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Vanderbilt University

Publication Date

Spring 2022

Program Name

Switzerland: Global Health and Development Policy


Vaccine hesitancy is a public health issue of growing concern. Extensive pre-existing literature offers several explanations and conflicting viewpoints regarding reluctance toward vaccinations. However, minimal research has been done exploring the upstream social determinants driving vaccine hesitancy. Utilizing academic and gray literature and interviews with experts in the field, this study addresses this gap in knowledge with the research question: To what extent does privilege impact vaccine hesitancy and resistance? Vaccine hesitancy appears globally and is particularly concerning given the re-emergence of vaccine-preventable diseases (VPDs). Additionally, due to inconsistent causes, vaccine hesitancy is difficult to combat. In referencing the history of the anti-vaccination movement and clearly defining social determinants of health (SDH), this study provides clear evidence that suggests a relationship between vaccine hesitancy and privilege, defined as educational achievement and socio-economic status (SES). Nevertheless, the association between the two is difficult to define given the dichotomous presentation of both low and high privilege with increased vaccine hesitancy. Perhaps knowledge of the relationship of vaccine reluctance with the two extremes of privilege can pave the way for future research into the understanding of this phenomenon.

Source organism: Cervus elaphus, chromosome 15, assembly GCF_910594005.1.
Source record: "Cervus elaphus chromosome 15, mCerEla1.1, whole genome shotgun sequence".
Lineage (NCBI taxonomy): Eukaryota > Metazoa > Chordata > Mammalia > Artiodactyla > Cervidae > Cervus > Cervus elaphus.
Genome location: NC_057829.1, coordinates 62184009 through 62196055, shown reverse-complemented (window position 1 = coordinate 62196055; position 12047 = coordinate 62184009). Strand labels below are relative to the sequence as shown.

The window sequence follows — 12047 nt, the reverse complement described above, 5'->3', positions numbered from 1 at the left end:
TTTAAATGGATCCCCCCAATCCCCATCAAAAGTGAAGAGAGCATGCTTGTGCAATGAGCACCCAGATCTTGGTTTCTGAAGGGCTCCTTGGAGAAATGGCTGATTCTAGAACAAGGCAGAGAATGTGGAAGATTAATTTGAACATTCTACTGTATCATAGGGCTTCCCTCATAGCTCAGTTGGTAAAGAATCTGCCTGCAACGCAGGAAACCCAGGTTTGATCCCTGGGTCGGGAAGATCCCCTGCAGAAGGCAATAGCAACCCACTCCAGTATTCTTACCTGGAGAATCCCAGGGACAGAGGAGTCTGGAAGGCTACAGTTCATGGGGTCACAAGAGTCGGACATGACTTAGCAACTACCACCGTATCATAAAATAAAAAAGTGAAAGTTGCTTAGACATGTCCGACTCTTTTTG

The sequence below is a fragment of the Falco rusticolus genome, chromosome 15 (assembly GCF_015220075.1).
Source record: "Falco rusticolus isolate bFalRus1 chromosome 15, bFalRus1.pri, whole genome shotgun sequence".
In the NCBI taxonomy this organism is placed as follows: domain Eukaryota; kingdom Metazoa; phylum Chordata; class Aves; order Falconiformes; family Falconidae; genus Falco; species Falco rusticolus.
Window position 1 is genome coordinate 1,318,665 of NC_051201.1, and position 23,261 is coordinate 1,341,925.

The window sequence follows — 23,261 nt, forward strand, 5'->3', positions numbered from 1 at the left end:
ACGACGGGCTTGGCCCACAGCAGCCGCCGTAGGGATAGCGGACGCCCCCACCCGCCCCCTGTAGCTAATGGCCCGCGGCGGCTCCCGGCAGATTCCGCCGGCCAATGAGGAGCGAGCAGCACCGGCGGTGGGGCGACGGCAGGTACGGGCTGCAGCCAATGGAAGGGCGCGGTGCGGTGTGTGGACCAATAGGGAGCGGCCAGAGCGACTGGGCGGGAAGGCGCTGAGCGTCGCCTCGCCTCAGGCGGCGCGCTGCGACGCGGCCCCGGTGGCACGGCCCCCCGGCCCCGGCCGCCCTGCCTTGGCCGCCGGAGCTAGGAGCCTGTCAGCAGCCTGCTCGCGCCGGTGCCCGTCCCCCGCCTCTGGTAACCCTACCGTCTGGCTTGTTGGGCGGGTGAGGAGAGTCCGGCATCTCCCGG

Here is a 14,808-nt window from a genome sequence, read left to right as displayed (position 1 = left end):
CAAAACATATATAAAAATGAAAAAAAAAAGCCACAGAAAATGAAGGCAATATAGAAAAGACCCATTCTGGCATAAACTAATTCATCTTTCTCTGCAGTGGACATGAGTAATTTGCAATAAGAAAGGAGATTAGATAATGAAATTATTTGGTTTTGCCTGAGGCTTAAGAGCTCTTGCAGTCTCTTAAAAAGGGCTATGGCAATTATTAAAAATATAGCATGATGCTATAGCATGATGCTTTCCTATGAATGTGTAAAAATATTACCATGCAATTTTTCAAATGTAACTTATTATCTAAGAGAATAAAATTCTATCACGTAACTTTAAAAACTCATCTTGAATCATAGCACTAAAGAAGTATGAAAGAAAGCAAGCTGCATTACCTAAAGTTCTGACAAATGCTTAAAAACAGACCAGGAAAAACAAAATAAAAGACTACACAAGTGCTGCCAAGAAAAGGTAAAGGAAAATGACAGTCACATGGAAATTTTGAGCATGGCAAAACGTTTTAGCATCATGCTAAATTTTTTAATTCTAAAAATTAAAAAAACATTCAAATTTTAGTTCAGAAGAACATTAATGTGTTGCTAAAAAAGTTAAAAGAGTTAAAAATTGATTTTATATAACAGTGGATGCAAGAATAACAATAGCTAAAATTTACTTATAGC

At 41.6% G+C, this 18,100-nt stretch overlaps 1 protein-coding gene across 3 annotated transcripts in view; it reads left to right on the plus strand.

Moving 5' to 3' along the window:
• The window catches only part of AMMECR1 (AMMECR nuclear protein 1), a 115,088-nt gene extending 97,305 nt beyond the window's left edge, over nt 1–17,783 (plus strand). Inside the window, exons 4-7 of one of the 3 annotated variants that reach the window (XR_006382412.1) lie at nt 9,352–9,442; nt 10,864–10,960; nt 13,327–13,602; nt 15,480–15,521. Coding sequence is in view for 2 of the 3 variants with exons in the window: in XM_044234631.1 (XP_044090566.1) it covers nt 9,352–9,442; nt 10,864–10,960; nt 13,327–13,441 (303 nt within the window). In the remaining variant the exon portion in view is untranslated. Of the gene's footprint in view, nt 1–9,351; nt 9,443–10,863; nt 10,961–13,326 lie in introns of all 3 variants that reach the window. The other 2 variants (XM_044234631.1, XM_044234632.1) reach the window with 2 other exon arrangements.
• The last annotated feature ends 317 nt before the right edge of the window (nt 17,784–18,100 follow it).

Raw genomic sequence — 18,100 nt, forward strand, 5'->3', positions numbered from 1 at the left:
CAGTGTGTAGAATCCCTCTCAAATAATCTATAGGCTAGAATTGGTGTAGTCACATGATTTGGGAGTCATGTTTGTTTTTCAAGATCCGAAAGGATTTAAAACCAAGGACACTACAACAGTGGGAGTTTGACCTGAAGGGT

Community Health and Preventive Medicine | Epidemiology | Inequality and Stratification | Infectious Disease | Influenza Humans | Influenza Virus Vaccines | International Public Health | Medicine and Health | Virus Diseases


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